May 3, 2012 12:16 PM
TUCSON - Twenty-five years ago this month, Frank Jarvis Atwood was sentenced to die for killing 8-year-old Vicki Lynn Hoskinson.
She was kidnapped while riding her bicycle in her Flowing Wells neighborhood in 1984. Her remains were later found in the desert on the northwest side.
It's a case that shook Tucson, much like the one involving 6 year old Isabel Celis. It led to the formation of the victim's rights group "We The People".
Bumper stickers saying "Don't Forget Vicki Lynn" were everywhere.
People still haven't forgotten her, and her loved ones are still waiting for her killer to be executed.
Frank Jarvis Atwood has denied killing Vicki Lynn. A jury of his peers didn't buy that, and neither has her family.
Atwood, on death row for a quarter of a century, says he's found God. He spoke to News 4's Lupita Murillo via telephone.
"Being stabbed a couple of times and everything in the last couple of years, would probably tend to provide some external visible examples that my desire to obey Christ and everything is legitimate," he said.
He's now married, earned four college degrees and a masters in literature and he's written and published five books.
Debbie Carlson, Vicki Lynn's mother, she said: "Twenty-five years is a long time, I would have loved to have had 25 more years with Vicki."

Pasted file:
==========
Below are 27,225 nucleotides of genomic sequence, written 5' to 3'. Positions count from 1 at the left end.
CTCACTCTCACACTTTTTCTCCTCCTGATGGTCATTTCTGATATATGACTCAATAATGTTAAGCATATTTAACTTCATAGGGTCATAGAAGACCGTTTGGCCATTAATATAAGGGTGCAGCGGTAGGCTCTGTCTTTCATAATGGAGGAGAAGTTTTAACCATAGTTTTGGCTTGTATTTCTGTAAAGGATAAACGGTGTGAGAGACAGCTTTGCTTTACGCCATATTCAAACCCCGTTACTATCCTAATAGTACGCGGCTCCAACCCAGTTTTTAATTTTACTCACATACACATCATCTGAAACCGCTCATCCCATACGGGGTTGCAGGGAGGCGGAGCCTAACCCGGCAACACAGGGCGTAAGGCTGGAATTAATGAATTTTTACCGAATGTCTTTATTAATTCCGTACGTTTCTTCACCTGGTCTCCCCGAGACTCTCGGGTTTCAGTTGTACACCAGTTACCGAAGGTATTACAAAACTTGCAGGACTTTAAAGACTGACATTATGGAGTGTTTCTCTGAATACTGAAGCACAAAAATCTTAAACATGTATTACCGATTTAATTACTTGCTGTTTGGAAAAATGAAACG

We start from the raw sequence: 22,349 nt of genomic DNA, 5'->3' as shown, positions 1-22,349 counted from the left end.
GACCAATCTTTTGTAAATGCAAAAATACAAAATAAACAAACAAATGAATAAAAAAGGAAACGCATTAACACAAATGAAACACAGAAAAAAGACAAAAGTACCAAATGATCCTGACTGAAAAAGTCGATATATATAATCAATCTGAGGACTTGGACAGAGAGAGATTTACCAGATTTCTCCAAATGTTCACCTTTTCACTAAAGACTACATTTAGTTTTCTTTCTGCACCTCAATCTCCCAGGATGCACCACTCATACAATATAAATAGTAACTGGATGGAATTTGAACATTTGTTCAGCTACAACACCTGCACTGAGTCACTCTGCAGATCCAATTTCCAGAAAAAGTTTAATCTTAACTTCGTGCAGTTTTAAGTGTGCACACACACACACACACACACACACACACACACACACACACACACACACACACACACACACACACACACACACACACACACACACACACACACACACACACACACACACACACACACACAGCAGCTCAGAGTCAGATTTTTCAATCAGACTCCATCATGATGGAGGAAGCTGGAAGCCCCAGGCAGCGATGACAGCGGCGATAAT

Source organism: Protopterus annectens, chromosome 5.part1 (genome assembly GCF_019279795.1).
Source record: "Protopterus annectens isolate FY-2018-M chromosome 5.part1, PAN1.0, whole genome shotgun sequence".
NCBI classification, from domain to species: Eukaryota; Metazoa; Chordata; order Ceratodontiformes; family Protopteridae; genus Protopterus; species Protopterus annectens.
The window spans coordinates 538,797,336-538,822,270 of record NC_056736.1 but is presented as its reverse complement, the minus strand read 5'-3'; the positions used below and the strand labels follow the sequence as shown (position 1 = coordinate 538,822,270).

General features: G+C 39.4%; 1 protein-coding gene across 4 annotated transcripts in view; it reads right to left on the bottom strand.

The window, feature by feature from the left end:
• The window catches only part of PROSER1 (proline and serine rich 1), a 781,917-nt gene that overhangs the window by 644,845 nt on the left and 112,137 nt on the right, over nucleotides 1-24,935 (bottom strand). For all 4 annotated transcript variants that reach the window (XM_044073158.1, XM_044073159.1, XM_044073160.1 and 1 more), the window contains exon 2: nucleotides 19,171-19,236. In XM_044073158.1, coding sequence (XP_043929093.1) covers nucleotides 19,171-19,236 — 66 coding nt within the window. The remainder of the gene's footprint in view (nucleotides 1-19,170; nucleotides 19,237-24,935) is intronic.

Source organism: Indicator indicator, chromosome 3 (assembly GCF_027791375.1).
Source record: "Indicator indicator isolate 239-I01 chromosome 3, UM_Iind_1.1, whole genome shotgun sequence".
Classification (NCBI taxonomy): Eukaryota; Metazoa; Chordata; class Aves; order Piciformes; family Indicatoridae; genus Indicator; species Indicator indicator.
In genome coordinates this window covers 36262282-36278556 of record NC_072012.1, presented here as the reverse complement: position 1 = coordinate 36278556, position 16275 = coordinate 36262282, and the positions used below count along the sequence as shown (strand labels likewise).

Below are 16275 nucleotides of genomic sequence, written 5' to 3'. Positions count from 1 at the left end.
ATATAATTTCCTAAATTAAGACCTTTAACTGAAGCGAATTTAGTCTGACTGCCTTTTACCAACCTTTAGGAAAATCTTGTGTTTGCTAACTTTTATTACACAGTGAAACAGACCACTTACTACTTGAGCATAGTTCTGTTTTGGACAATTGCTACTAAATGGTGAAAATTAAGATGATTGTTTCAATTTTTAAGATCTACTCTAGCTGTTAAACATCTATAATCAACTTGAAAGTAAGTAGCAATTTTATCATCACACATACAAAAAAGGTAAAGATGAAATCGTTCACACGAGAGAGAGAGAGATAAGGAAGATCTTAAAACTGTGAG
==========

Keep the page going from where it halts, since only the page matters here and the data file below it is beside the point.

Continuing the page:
Retired Superior Court judge John Davis prosecuted the case.
"I remember when I married Stephanie, her older sister, Vicki Lynn should have been in that wedding," he said. "When her brother got married, Vicki Lynn should have been in that wedding."
The family honors Vickie Lynn's memory by having an empty chair at all the happy events. Carlson said: "It's what you make of it, we just chose not to let Frank Atwood destroy our life."
Bureau Chief Rick Kastigar, a deputy in 1984 helped search for Vickie Lynn, told News 4 Tucson: "I just hope at some future point that his case is finalized and that the family has piece of mind and heart at the loss of their daughter."
Atwood says he has two more appeals.
"There's been a development of evidence that indicates that the alleged paint on the bumper that they showed during the trial was simply not on the bumper when I was arrested," he said.
Carlson said: "He can say whatever he wants, but don't insult the intelligence of those 12 jurors, don't insult the United States Supreme Court for upholding his sentence already once."
Carlson is convinced there will be justice for Vickie Lynn.